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The Honolulu Advertiser
Posted on: Wednesday, December 27, 2006

Irradiator study needs additional disclosures

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There's nothing gained by either side in an environmental dispute when laws aimed at providing a full analysis of the facts are marginally observed.

That appears to be the case with the preparation of the environmental assessment about a plant irradiation facility proposed by the company Pa'ina Hawai'i, adjacent to Honolulu International Airport near Lagoon Drive. This plant would help in the eradication of pests in tropical fruits and other exotics, using cobalt-60, a radioactive compound. This is distinct from the X-ray technology used at the existing irradiator on the Big Island.

There are, to be sure, substantial potential benefits for the state's agricultural economy. Cobalt-60 has certain environmental advantages over some of the alternatives, including fumigation with methyl bromide, which has been cited for potential damage to the Earth's ozone layer.

But nowhere in the slim 16 pages of text in the environmental assessment are alternative sites considered. Do the advantages to locating the irradiation facility at the airport outweigh risks? We'll never really know if the alternatives aren't examined.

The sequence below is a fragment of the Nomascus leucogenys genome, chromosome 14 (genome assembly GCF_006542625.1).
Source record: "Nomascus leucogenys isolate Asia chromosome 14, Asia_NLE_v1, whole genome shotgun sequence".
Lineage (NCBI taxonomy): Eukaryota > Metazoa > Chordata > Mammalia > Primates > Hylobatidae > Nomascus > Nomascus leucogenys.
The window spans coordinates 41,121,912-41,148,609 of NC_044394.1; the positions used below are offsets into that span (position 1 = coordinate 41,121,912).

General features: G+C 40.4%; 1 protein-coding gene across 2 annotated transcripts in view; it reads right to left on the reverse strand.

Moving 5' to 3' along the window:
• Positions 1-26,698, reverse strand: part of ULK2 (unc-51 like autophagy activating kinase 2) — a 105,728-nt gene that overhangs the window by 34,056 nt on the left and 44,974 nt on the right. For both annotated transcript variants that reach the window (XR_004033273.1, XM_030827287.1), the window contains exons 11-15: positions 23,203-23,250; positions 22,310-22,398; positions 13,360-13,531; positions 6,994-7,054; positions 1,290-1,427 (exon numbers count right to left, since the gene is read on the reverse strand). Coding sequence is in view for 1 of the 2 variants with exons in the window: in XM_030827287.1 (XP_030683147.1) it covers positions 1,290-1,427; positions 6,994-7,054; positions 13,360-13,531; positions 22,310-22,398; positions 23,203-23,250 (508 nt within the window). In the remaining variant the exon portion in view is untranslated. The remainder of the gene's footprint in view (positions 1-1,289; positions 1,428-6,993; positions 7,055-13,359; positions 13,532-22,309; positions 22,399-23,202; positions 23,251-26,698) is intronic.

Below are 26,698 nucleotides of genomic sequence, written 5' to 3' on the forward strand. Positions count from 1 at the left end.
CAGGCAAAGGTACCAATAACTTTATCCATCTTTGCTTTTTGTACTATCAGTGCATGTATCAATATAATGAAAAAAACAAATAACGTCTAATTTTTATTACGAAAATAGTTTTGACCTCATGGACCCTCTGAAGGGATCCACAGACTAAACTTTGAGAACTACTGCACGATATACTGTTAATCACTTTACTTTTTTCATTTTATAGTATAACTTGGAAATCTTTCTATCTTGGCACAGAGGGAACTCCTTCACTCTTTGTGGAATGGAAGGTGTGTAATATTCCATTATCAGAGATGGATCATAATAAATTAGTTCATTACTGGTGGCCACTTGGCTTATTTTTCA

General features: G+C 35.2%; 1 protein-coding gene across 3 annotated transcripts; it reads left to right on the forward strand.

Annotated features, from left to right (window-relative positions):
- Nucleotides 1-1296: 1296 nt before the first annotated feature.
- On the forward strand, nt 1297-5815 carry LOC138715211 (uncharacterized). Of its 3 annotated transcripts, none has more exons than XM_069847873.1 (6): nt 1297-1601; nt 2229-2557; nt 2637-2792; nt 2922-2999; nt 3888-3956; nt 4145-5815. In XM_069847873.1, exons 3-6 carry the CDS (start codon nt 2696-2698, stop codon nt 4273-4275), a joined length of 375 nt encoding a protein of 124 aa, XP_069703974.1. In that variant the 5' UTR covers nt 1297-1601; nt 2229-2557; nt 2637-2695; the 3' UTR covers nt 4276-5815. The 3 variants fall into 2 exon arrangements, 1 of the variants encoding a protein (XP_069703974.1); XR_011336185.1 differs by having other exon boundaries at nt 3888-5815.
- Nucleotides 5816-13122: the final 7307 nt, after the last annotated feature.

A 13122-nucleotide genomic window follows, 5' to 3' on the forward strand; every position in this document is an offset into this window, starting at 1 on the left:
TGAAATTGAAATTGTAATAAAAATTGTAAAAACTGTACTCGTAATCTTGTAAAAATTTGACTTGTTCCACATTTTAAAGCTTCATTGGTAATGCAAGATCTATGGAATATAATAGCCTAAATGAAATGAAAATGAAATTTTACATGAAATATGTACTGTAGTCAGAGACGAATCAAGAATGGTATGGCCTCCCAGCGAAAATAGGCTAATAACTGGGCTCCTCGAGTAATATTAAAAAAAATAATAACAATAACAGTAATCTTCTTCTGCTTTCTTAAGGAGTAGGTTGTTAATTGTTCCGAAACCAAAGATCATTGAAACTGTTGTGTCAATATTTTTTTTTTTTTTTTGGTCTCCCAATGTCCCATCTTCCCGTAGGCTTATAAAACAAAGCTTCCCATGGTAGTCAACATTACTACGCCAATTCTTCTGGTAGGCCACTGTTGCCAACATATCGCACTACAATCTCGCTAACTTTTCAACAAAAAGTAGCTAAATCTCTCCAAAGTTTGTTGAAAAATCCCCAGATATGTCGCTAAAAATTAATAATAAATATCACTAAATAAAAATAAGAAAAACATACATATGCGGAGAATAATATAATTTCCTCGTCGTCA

Secondly, the risk analysis does a quick survey of how the facility could be endangered through aviation accidents and certain natural phenomena, such as earthquakes, tsunamis and hurricanes.

But even if one accepts these risk assessments, with a project proposed near heavy aviation traffic and military installations, the threat of terroristic attack also must be considered. The description of the facility's design details how radioactive contamination is unlikely to pierce through the built-in safeguards, but the risk of intentional breaches is not addressed.

In this era of raised consciousness about homeland security, silence on this issue is inexcusable.

It now falls to the concerned public to press for a more thorough analysis of all the risks and benefits so that a responsible decision can be made and, if the project is approved, essential conditions can be set.